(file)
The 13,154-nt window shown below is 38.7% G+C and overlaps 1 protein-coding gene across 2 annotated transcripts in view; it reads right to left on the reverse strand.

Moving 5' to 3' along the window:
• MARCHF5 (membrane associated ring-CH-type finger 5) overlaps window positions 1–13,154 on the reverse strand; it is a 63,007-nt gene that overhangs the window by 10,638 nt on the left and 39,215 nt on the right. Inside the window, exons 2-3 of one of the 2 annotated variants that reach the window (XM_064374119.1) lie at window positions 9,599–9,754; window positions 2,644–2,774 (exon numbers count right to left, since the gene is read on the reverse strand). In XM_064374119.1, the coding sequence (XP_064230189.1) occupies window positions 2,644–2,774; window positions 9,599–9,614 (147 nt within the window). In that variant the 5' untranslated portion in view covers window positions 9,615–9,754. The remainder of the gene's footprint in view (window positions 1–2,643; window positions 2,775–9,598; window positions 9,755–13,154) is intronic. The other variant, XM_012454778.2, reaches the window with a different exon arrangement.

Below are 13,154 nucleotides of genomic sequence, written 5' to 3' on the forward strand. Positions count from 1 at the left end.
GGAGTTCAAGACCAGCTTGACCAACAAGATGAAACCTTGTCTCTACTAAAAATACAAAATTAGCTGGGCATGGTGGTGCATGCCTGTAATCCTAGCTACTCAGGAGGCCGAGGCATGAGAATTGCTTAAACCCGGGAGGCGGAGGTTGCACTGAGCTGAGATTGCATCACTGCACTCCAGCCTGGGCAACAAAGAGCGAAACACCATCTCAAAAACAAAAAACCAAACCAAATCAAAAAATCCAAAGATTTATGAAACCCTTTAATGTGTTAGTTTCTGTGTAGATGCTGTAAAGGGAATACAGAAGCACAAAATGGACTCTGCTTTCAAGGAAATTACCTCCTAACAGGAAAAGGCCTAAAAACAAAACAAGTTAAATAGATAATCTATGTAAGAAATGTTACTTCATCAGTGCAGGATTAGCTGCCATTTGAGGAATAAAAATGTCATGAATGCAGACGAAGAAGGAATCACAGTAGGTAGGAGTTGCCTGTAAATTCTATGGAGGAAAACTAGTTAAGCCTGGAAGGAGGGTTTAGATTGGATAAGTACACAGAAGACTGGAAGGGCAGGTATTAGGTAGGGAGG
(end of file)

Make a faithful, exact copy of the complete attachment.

The 13,154-nt window shown below is 38.7% G+C and overlaps 1 protein-coding gene across 2 annotated transcripts in view; it reads right to left on the reverse strand.

Moving 5' to 3' along the window:
• MARCHF5 (membrane associated ring-CH-type finger 5) overlaps window positions 1–13,154 on the reverse strand; it is a 63,007-nt gene that overhangs the window by 10,638 nt on the left and 39,215 nt on the right. Inside the window, exons 2-3 of one of the 2 annotated variants that reach the window (XM_064374119.1) lie at window positions 9,599–9,754; window positions 2,644–2,774 (exon numbers count right to left, since the gene is read on the reverse strand). In XM_064374119.1, the coding sequence (XP_064230189.1) occupies window positions 2,644–2,774; window positions 9,599–9,614 (147 nt within the window). In that variant the 5' untranslated portion in view covers window positions 9,615–9,754. The remainder of the gene's footprint in view (window positions 1–2,643; window positions 2,775–9,598; window positions 9,755–13,154) is intronic. The other variant, XM_012454778.2, reaches the window with a different exon arrangement.

Below are 13,154 nucleotides of genomic sequence, written 5' to 3' on the forward strand. Positions count from 1 at the left end.
GGAGTTCAAGACCAGCTTGACCAACAAGATGAAACCTTGTCTCTACTAAAAATACAAAATTAGCTGGGCATGGTGGTGCATGCCTGTAATCCTAGCTACTCAGGAGGCCGAGGCATGAGAATTGCTTAAACCCGGGAGGCGGAGGTTGCACTGAGCTGAGATTGCATCACTGCACTCCAGCCTGGGCAACAAAGAGCGAAACACCATCTCAAAAACAAAAAACCAAACCAAATCAAAAAATCCAAAGATTTATGAAACCCTTTAATGTGTTAGTTTCTGTGTAGATGCTGTAAAGGGAATACAGAAGCACAAAATGGACTCTGCTTTCAAGGAAATTACCTCCTAACAGGAAAAGGCCTAAAAACAAAACAAGTTAAATAGATAATCTATGTAAGAAATGTTACTTCATCAGTGCAGGATTAGCTGCCATTTGAGGAATAAAAATGTCATGAATGCAGACGAAGAAGGAATCACAGTAGGTAGGAGTTGCCTGTAAATTCTATGGAGGAAAACTAGTTAAGCCTGGAAGGAGGGTTTAGATTGGATAAGTACACAGAAGACTGGAAGGGCAGGTATTAGGTAGGGAGG